GRAND RAPIDS, Mich. (WOOD) — Severe thunderstorms rolling into West Michigan Saturday night caused power outages across the area, affecting about 50,000 customers.

“Consumers Energy prepared for this nasty weather, and our crews will be responding all day today,” Roger Curtis, Consumers Energy’s officer in charge, said in a press release. “We appreciate the patience of our friends and neighbors, and we are committed to working around the clock to get the lights back on for everyone who counts on us as quickly as we can.”

Over 13,000 customers in Grand Rapids lost power as storms rolled into West Michigan, according to the Consumers Energy Outage map.

The Consumers Energy Outage Map shows power outages in Grand Rapids as of 10:42 p.m. Saturday night. (July 23, 2022)

Over 2,000 people in the Roosevelt Park and Norton Shores area lost power around 9:30 p.m. as storms hit the Muskegon area, according to the map. It also showed around 400 people have lost power in a neighborhood in Muskegon Heights.

The Consumers Energy Power Outage map as of 10:44 p.m. (July 23, 2022)

Over 300 customers lost power in a large stretch of Jenison stretching south toward M6.

A widespread power outage affecting over 1,500 customers was reported covering Fruitport Township and Cloverville.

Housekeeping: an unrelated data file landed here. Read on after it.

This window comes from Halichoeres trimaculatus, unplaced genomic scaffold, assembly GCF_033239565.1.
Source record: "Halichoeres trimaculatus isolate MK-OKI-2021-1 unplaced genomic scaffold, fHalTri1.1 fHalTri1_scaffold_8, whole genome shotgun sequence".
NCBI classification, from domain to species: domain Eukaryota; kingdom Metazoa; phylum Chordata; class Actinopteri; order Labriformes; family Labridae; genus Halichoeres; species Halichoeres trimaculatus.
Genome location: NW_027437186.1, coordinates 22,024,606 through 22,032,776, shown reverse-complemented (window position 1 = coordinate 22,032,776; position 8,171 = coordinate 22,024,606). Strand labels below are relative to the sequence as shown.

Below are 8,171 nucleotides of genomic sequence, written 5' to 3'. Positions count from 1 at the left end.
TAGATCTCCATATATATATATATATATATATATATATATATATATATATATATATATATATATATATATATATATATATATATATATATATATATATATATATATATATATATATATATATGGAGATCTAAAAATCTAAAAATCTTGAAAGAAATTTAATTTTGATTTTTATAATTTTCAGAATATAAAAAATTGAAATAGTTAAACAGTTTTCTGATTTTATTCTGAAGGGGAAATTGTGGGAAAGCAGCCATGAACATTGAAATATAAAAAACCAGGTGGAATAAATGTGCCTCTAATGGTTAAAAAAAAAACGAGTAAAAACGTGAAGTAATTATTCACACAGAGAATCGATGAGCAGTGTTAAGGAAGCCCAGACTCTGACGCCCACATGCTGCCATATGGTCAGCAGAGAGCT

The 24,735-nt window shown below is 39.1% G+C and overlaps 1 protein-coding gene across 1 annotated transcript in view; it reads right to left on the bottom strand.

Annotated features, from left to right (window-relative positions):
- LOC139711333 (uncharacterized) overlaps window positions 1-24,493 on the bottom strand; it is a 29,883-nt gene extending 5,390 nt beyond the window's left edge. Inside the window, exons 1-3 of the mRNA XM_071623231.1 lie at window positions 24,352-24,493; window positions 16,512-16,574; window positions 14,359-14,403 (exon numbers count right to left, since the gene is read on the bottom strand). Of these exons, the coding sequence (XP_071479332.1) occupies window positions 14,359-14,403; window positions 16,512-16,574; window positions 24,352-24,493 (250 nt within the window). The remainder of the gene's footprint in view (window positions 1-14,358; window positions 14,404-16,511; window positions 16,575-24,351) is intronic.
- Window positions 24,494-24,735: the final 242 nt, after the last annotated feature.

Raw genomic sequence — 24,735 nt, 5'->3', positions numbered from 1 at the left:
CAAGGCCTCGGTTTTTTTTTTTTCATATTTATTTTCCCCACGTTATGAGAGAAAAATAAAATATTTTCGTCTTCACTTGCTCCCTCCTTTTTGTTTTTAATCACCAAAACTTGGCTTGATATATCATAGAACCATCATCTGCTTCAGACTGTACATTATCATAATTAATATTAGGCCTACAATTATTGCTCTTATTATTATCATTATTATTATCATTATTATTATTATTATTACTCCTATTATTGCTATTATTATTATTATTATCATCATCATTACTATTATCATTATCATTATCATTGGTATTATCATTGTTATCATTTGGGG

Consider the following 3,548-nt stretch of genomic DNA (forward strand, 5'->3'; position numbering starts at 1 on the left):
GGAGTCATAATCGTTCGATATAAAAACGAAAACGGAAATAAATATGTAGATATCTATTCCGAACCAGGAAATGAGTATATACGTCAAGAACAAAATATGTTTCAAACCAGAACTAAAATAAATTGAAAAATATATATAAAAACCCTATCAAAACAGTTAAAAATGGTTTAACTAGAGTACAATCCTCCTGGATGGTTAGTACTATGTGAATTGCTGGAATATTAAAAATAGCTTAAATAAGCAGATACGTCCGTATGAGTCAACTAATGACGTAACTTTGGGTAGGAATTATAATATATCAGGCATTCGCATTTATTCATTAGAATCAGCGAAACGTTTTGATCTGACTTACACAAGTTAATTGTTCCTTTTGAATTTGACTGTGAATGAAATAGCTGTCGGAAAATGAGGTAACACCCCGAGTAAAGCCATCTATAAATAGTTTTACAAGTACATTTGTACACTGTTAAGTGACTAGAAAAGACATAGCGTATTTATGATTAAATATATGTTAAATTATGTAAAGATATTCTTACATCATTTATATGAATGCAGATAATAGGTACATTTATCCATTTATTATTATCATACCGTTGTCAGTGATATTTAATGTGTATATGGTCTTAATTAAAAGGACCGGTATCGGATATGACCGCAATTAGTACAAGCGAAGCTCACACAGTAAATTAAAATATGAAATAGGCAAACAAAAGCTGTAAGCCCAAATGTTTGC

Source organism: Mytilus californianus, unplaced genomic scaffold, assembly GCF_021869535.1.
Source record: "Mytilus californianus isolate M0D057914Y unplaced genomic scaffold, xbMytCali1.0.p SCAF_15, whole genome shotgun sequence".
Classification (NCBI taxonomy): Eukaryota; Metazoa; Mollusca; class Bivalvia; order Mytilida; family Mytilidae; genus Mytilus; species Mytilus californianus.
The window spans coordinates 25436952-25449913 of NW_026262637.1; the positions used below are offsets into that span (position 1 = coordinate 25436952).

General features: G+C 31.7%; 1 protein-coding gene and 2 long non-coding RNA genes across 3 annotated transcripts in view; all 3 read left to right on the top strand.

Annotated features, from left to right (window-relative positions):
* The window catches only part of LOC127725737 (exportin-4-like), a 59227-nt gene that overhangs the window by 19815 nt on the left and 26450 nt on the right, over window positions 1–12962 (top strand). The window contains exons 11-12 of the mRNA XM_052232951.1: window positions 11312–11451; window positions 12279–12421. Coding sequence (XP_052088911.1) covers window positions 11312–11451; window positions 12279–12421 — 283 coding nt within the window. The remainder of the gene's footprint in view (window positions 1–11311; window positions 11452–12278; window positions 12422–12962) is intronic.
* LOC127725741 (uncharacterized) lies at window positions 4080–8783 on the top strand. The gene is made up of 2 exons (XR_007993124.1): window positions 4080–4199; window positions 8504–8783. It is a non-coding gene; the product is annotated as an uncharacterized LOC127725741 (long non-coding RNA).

The Consumers Energy Outage Map shows power outages southwest of Grand Rapids as of 10:46 p.m. Saturday night. (July 23, 2022)

The energy provider said it is working to restore power, but restoration times can vary depending on changing weather conditions. Consumers said it expects to restore power to all customers by 6 p.m. on Monday.

Consumers Energy released the following safety tips:

  • Be alert to crews working along roads. Drivers should slow down or stop and wait for oncoming traffic to clear so they safely can go past workers on roadsides.
  • Call 2-1-1 if you are looking for help connecting to resources that offer assistance in your community. 2-1-1 is a free statewide service.
  • Never use a generator in an attached garage, basement, enclosed patio or near any air intakes. Doing so could cause a generator to produce hazardous levels of carbon monoxide, an odorless, colorless and deadly gas. Read more guidance on safe generator use here.
  • Consumers Energy will trim or remove trees interfering with electric restoration activities. Once safe to do so, clean-up of debris from tree trimming or removal during a storm emergency is the responsibility of individual property owners.
  • In some cases, the mast that holds the electric service wires to a home or business may have been damaged or torn away. Crews will reconnect the wires to a home, but only a licensed electrician can repair or replace a mast or a cable.

News 8 will continue to track power outages across West Michigan as storms continue through the area.